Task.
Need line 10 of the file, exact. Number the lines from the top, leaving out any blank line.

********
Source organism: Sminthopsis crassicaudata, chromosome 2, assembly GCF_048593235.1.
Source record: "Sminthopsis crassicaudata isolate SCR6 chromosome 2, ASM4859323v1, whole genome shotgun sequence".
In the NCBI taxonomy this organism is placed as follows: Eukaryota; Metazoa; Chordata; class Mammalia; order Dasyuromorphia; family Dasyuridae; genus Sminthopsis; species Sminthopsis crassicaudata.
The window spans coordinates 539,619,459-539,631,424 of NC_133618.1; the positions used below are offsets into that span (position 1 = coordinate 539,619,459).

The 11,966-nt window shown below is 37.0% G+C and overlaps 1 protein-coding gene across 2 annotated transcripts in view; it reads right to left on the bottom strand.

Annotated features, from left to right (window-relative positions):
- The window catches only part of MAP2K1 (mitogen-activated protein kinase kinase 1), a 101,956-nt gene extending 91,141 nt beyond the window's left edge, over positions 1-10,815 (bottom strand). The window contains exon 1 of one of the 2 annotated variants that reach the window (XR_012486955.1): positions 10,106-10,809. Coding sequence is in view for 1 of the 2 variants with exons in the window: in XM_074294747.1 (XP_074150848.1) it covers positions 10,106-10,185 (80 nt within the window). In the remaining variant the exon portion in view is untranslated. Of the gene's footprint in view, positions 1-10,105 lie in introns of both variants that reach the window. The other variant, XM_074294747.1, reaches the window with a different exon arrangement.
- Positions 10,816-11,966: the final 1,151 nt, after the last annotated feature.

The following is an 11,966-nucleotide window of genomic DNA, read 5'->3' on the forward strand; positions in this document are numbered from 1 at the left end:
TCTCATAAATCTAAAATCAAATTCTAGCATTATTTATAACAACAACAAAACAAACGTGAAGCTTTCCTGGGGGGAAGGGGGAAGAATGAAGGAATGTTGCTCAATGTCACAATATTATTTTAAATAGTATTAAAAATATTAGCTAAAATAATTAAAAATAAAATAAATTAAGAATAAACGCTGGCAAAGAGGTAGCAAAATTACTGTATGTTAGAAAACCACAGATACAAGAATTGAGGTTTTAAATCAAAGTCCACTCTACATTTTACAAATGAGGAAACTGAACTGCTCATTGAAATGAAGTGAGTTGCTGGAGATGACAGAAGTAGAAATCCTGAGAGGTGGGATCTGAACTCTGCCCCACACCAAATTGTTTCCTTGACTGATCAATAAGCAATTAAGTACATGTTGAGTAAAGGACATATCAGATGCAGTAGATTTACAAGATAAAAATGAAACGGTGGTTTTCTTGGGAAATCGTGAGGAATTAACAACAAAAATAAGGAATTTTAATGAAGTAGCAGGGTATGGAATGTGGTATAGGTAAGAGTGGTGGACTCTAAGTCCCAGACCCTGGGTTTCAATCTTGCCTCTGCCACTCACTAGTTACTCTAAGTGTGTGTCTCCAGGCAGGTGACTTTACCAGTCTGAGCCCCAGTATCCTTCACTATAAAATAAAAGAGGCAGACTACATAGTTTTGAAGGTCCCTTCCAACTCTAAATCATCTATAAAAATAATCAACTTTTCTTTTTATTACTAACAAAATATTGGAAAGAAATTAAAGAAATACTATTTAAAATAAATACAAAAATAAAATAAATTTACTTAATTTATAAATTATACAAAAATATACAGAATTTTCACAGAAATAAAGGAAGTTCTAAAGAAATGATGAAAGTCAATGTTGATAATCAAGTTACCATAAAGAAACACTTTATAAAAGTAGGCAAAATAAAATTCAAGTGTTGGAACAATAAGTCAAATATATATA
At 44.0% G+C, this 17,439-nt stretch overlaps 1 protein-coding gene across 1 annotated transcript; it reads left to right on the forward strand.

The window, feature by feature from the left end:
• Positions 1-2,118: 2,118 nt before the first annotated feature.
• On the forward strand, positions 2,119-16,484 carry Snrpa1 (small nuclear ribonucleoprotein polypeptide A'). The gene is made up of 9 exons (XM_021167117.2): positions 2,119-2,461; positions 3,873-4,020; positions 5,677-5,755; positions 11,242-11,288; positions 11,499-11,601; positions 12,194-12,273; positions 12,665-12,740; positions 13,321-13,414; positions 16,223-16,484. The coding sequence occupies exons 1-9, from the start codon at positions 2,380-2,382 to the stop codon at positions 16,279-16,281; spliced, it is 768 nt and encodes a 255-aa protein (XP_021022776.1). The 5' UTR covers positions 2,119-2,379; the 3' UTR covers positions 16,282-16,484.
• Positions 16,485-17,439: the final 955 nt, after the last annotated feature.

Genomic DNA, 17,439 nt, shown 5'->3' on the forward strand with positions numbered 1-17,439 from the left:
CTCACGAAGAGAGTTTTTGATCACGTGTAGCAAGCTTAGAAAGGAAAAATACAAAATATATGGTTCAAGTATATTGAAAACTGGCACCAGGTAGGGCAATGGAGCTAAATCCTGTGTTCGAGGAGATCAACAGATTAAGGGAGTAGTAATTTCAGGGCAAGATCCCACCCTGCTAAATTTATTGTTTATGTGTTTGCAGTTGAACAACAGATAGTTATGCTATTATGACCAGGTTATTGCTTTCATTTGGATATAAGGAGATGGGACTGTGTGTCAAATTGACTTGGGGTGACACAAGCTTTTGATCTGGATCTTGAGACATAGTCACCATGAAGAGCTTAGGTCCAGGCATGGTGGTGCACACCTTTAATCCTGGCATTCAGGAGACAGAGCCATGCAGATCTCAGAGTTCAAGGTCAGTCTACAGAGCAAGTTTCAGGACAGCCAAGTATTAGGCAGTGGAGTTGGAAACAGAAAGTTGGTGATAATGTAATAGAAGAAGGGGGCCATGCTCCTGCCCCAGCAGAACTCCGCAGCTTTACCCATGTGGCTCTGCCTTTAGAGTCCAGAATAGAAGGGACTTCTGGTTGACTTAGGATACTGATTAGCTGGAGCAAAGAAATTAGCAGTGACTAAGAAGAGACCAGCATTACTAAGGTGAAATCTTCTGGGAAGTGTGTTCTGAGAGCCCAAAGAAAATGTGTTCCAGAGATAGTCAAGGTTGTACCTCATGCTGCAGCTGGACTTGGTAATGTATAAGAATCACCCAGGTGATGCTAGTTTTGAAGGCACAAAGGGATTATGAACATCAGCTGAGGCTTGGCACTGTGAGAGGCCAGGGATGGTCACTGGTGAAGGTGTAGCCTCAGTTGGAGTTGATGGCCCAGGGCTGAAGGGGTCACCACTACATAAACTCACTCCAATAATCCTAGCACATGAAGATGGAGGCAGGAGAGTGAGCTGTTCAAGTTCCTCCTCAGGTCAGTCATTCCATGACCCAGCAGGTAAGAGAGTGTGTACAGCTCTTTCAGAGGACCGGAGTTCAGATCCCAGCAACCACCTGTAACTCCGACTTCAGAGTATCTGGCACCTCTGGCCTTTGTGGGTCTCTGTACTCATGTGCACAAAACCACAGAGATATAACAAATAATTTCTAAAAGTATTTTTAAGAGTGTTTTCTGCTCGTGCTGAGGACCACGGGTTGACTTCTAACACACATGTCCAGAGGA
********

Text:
TCTCATAAATCTAAAATCAAATTCTAGCATTATTTATAACAACAACAAAACAAACGTGAAGCTTTCCTGGGGGGAAGGGGGAAGAATGAAGGAATGTTGCTCAATGTCACAATATTATTTTAAATAGTATTAAAAATATTAGCTAAAATAATTAAAAATAAAATAAATTAAGAATAAACGCTGGCAAAGAGGTAGCAAAATTACTGTATGTTAGAAAACCACAGATACAAGAATTGAGGTTTTAAATCAAAGTCCACTCTACATTTTACAAATGAGGAAACTGAACTGCTCATTGAAATGAAGTGAGTTGCTGGAGATGACAGAAGTAGAAATCCTGAGAGGTGGGATCTGAACTCTGCCCCACACCAAATTGTTTCCTTGACTGATCAATAAGCAATTAAGTACATGTTGAGTAAAGGACATATCAGATGCAGTAGATTTACAAGATAAAAATGAAACGGTGGTTTTCTTGGGAAATCGTGAGGAATTAACAACAAAAATAAGGAATTTTAATGAAGTAGCAGGGTATGGAATGTGGTATAGGTAAGAGTGGTGGACTCTAAGTCCCAGACCCTGGGTTTCAATCTTGCCTCTGCCACTCACTAGTTACTCTAAGTGTGTGTCTCCAGGCAGGTGACTTTACCAGTCTGAGCCCCAGTATCCTTCACTATAAAATAAAAGAGGCAGACTACATAGTTTTGAAGGTCCCTTCCAACTCTAAATCATCTATAAAAATAATCAACTTTTCTTTTTATTACTAACAAAATATTGGAAAGAAATTAAAGAAATACTATTTAAAATAAATACAAAAATAAAATAAATTTACTTAATTTATAAATTATACAAAAATATACAGAATTTTCACAGAAATAAAGGAAGTTCTAAAGAAATGATGAAAGTCAATGTTGATAATCAAGTTACCATAAAGAAACACTTTATAAAAGTAGGCAAAATAAAATTCAAGTGTTGGAACAATAAGTCAAATATATATA